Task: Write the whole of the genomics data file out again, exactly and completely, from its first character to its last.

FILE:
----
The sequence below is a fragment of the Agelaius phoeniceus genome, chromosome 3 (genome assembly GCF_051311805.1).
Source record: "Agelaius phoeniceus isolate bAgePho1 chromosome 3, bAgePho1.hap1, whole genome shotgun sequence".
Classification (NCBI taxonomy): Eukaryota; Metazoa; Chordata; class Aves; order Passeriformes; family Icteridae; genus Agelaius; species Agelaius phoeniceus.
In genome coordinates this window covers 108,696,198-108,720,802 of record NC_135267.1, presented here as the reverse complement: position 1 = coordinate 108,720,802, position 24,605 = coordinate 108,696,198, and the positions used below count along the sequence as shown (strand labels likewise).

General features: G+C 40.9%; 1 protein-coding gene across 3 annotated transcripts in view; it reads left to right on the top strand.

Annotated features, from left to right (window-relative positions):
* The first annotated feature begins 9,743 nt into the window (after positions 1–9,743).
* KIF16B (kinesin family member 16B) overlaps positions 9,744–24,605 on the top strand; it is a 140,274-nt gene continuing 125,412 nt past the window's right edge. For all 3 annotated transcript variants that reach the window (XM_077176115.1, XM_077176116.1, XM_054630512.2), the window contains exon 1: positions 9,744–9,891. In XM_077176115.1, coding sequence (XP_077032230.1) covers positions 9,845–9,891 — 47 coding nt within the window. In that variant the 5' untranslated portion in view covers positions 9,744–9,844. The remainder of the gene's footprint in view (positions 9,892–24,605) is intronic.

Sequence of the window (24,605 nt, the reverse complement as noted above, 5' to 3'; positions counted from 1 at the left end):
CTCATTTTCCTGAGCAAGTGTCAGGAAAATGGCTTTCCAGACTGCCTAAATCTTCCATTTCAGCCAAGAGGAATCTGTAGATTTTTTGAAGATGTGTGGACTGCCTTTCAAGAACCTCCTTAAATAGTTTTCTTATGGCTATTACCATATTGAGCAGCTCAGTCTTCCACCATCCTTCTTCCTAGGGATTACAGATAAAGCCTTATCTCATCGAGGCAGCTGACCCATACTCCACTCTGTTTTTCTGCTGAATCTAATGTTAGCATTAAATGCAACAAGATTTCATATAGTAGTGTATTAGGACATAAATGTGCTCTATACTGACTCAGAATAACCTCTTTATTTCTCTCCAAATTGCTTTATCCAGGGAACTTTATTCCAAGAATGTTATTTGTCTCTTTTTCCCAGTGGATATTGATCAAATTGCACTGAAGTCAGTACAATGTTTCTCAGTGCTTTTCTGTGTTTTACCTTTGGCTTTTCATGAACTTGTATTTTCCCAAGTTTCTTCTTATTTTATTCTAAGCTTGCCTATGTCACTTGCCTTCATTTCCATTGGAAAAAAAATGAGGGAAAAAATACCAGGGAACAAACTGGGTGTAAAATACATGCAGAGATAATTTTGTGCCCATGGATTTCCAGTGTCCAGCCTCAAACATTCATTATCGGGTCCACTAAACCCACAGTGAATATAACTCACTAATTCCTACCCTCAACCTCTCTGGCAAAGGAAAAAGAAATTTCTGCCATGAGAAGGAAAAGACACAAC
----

The sequence below is a fragment of the Agelaius phoeniceus genome, chromosome 3 (genome assembly GCF_051311805.1).
Source record: "Agelaius phoeniceus isolate bAgePho1 chromosome 3, bAgePho1.hap1, whole genome shotgun sequence".
Classification (NCBI taxonomy): Eukaryota; Metazoa; Chordata; class Aves; order Passeriformes; family Icteridae; genus Agelaius; species Agelaius phoeniceus.
In genome coordinates this window covers 108,696,198-108,720,802 of record NC_135267.1, presented here as the reverse complement: position 1 = coordinate 108,720,802, position 24,605 = coordinate 108,696,198, and the positions used below count along the sequence as shown (strand labels likewise).

General features: G+C 40.9%; 1 protein-coding gene across 3 annotated transcripts in view; it reads left to right on the top strand.

Annotated features, from left to right (window-relative positions):
* The first annotated feature begins 9,743 nt into the window (after positions 1–9,743).
* KIF16B (kinesin family member 16B) overlaps positions 9,744–24,605 on the top strand; it is a 140,274-nt gene continuing 125,412 nt past the window's right edge. For all 3 annotated transcript variants that reach the window (XM_077176115.1, XM_077176116.1, XM_054630512.2), the window contains exon 1: positions 9,744–9,891. In XM_077176115.1, coding sequence (XP_077032230.1) covers positions 9,845–9,891 — 47 coding nt within the window. In that variant the 5' untranslated portion in view covers positions 9,744–9,844. The remainder of the gene's footprint in view (positions 9,892–24,605) is intronic.

Sequence of the window (24,605 nt, the reverse complement as noted above, 5' to 3'; positions counted from 1 at the left end):
CTCATTTTCCTGAGCAAGTGTCAGGAAAATGGCTTTCCAGACTGCCTAAATCTTCCATTTCAGCCAAGAGGAATCTGTAGATTTTTTGAAGATGTGTGGACTGCCTTTCAAGAACCTCCTTAAATAGTTTTCTTATGGCTATTACCATATTGAGCAGCTCAGTCTTCCACCATCCTTCTTCCTAGGGATTACAGATAAAGCCTTATCTCATCGAGGCAGCTGACCCATACTCCACTCTGTTTTTCTGCTGAATCTAATGTTAGCATTAAATGCAACAAGATTTCATATAGTAGTGTATTAGGACATAAATGTGCTCTATACTGACTCAGAATAACCTCTTTATTTCTCTCCAAATTGCTTTATCCAGGGAACTTTATTCCAAGAATGTTATTTGTCTCTTTTTCCCAGTGGATATTGATCAAATTGCACTGAAGTCAGTACAATGTTTCTCAGTGCTTTTCTGTGTTTTACCTTTGGCTTTTCATGAACTTGTATTTTCCCAAGTTTCTTCTTATTTTATTCTAAGCTTGCCTATGTCACTTGCCTTCATTTCCATTGGAAAAAAAATGAGGGAAAAAATACCAGGGAACAAACTGGGTGTAAAATACATGCAGAGATAATTTTGTGCCCATGGATTTCCAGTGTCCAGCCTCAAACATTCATTATCGGGTCCACTAAACCCACAGTGAATATAACTCACTAATTCCTACCCTCAACCTCTCTGGCAAAGGAAAAAGAAATTTCTGCCATGAGAAGGAAAAGACACAAC